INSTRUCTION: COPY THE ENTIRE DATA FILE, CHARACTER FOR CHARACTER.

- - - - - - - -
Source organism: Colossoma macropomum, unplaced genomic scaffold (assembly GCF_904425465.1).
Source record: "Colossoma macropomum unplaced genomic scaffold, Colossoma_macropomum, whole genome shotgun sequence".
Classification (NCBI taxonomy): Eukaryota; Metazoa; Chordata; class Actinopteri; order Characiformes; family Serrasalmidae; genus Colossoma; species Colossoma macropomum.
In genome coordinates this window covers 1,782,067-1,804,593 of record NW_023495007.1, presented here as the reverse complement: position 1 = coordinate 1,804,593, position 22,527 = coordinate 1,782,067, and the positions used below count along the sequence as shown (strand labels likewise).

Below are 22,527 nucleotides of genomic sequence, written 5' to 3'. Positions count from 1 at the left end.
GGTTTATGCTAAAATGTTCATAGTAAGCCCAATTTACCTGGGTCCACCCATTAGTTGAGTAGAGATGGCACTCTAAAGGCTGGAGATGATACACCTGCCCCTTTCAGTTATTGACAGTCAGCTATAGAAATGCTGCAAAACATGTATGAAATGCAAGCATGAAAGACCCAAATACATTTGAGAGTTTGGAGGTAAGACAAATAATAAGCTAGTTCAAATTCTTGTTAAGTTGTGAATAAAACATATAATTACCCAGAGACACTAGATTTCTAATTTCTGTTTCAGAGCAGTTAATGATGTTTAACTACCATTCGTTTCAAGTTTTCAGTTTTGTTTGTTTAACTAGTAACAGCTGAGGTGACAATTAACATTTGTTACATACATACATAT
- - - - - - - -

Source organism: Colossoma macropomum, unplaced genomic scaffold (assembly GCF_904425465.1).
Source record: "Colossoma macropomum unplaced genomic scaffold, Colossoma_macropomum, whole genome shotgun sequence".
Classification (NCBI taxonomy): Eukaryota; Metazoa; Chordata; class Actinopteri; order Characiformes; family Serrasalmidae; genus Colossoma; species Colossoma macropomum.
In genome coordinates this window covers 1,782,067-1,804,593 of record NW_023495007.1, presented here as the reverse complement: position 1 = coordinate 1,804,593, position 22,527 = coordinate 1,782,067, and the positions used below count along the sequence as shown (strand labels likewise).

Below are 22,527 nucleotides of genomic sequence, written 5' to 3'. Positions count from 1 at the left end.
GGTTTATGCTAAAATGTTCATAGTAAGCCCAATTTACCTGGGTCCACCCATTAGTTGAGTAGAGATGGCACTCTAAAGGCTGGAGATGATACACCTGCCCCTTTCAGTTATTGACAGTCAGCTATAGAAATGCTGCAAAACATGTATGAAATGCAAGCATGAAAGACCCAAATACATTTGAGAGTTTGGAGGTAAGACAAATAATAAGCTAGTTCAAATTCTTGTTAAGTTGTGAATAAAACATATAATTACCCAGAGACACTAGATTTCTAATTTCTGTTTCAGAGCAGTTAATGATGTTTAACTACCATTCGTTTCAAGTTTTCAGTTTTGTTTGTTTAACTAGTAACAGCTGAGGTGACAATTAACATTTGTTACATACATACATAT